We'll see it on the 7DmkII, then the 70D, then most likely the t5i before anything on full-frame.  No full frame applications until 2014 or so.   But my guess is the new sensor tech will move up the refresh for the 5DmkIII a bit earlier than might be expected based on time between previous refreshes.


The new technology is coming ... we'll see it on the 7D mkII early next year... but the zillion dollar question is how good will it be?

Naming convention: since the sensor tech will be new, a new naming convention would make sense, fitting in with that part of the rumor.   It could be the Canon Apple 1 or something.    Whatever.

Lee Jay

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Re: February & March are Announcement Months for Canon [CR2]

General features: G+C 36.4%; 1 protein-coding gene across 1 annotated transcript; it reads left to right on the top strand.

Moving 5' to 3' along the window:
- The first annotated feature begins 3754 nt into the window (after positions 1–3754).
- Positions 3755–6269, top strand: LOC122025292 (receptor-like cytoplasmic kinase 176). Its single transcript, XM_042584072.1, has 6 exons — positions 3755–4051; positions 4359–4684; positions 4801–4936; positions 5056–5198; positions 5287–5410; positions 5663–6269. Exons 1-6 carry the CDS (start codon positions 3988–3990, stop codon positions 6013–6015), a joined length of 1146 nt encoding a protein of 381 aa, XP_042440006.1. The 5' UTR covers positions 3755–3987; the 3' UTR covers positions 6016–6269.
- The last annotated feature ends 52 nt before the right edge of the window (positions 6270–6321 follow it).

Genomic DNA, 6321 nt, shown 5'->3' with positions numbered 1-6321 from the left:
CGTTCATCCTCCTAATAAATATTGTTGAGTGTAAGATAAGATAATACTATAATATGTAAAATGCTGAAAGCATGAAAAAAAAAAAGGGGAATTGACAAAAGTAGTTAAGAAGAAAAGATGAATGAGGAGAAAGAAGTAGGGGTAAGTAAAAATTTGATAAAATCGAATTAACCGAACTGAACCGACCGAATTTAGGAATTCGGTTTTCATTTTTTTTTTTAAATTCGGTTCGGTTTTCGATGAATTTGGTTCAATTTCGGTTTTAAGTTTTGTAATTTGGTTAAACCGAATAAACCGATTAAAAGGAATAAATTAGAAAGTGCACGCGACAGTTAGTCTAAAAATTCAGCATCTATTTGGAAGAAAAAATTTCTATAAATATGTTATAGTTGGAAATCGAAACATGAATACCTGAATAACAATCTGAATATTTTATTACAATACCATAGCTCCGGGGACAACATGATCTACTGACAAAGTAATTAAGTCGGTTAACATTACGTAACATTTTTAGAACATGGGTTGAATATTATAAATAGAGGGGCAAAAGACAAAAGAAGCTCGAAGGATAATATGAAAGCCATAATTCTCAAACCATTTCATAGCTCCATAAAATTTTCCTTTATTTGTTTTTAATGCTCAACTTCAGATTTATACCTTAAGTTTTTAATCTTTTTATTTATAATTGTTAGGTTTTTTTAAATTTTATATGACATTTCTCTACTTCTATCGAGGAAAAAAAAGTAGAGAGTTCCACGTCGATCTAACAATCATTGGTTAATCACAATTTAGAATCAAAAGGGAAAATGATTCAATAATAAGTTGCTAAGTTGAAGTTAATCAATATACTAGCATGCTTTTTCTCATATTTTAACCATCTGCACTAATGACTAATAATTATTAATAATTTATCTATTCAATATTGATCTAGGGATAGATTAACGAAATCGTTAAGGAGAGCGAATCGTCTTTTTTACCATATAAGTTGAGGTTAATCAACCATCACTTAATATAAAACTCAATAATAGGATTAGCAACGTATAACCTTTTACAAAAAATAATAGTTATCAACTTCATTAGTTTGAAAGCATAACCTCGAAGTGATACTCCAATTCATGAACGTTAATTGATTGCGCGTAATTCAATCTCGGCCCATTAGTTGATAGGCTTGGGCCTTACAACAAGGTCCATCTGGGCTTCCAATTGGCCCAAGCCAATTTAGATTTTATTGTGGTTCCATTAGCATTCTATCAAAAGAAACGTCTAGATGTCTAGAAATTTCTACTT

« Reply #116 on: November 18, 2012, 09:20:11 PM »
Page down to this page on Northlight (sourced from Chipworks) on what is likely to be coming.   http://www.northlight-images.co.uk/cameras/Canon_rumours.html        Canon is finally moving its process below 500 nanometers.

Canon produces back-side illuminated CMOS sensors with 1.5 micron pixels (equivalent to 24,000x16,000 = 384MP on full-frame) for its compact cameras.  I have three of these sensors and their performance is nothing short of spectacular compared to the performance of my 5D or T2i sensors - per unit of area of course.  I've often mused about the idea of applying the 4-pixel binning approach from the C100 to a full-frame sensor composed of those pixels.  That would give you a 96MP (37.5MP on APS-C) sensor with full-color pixels and almost no read noise.